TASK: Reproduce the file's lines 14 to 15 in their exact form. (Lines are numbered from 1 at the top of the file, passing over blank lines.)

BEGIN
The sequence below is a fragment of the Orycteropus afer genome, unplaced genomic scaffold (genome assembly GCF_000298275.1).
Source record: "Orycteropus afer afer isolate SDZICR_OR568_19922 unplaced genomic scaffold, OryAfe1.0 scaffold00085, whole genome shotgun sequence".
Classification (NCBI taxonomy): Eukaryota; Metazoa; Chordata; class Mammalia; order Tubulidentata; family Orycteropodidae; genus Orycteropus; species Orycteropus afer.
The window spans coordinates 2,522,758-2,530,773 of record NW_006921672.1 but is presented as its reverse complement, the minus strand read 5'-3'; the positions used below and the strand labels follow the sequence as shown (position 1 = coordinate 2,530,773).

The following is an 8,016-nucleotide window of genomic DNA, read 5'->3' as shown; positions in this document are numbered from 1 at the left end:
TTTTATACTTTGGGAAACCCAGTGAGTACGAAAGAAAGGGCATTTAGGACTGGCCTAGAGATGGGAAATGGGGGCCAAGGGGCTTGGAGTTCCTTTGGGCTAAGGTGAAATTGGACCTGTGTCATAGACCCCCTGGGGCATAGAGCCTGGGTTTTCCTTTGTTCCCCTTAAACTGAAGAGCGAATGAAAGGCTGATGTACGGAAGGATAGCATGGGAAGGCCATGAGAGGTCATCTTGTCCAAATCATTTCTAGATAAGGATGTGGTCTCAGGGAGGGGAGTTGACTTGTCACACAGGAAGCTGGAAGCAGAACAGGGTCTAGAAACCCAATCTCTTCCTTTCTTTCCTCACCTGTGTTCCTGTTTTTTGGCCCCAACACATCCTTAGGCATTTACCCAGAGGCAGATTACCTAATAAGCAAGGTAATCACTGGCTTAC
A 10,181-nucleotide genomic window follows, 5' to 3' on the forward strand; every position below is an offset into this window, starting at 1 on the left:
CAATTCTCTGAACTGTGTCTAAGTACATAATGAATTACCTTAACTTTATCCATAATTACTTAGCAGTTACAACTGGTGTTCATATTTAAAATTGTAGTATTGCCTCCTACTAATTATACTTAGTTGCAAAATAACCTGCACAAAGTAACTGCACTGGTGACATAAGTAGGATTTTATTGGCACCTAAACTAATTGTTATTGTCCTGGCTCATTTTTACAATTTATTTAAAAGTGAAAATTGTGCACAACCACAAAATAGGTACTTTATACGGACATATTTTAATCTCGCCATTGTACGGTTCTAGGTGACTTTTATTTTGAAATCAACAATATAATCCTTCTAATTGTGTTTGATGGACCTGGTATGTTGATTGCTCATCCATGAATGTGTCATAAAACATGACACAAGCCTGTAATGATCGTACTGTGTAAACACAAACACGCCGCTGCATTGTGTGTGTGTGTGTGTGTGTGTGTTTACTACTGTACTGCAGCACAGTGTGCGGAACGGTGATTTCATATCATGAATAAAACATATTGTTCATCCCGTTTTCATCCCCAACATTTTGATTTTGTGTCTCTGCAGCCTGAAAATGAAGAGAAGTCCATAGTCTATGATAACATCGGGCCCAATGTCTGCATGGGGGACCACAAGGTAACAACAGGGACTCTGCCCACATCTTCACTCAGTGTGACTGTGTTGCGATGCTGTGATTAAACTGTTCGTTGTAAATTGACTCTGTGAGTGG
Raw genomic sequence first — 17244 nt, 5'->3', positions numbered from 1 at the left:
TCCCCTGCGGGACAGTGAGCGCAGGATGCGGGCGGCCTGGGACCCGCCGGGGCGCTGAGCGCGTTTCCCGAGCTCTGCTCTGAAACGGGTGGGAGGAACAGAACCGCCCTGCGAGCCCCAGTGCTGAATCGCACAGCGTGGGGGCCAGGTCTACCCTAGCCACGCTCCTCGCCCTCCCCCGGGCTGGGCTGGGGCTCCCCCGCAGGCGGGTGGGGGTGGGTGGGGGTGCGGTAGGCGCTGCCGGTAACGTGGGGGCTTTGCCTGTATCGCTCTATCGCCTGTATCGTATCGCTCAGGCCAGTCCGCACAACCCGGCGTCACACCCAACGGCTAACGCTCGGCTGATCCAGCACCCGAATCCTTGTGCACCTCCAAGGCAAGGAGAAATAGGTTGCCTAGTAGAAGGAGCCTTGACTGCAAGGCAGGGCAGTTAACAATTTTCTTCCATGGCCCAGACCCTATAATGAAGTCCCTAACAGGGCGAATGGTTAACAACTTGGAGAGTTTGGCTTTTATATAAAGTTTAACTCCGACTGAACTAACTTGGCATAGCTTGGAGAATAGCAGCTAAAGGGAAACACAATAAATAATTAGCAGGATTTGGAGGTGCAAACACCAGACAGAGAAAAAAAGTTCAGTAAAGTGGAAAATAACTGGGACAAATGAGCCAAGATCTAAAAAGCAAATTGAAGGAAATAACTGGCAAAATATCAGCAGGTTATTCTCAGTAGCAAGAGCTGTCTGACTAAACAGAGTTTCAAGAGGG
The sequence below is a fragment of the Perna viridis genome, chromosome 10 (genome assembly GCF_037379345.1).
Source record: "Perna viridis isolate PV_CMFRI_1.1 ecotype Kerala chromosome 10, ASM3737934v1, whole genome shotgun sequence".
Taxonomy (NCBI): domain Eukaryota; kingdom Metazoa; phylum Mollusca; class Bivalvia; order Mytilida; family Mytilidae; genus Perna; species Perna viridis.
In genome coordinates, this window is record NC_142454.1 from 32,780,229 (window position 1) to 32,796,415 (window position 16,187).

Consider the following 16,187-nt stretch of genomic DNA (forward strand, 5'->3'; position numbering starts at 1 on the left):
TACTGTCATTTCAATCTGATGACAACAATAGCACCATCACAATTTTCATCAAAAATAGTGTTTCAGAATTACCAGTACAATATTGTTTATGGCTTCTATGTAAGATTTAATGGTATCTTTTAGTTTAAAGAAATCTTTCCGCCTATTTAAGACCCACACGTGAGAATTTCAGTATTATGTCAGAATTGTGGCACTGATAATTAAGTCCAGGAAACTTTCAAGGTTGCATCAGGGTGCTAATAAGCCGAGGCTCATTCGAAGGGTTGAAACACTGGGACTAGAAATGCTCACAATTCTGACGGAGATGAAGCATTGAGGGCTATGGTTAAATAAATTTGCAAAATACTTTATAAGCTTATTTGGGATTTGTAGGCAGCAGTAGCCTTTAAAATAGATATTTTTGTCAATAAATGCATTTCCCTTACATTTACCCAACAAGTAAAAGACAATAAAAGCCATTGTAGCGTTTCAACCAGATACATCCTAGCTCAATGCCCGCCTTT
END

In genome coordinates, this window is record NC_142454.1 from 32,780,229 (window position 1) to 32,796,415 (window position 16,187).

Consider the following 16,187-nt stretch of genomic DNA (forward strand, 5'->3'; position numbering starts at 1 on the left):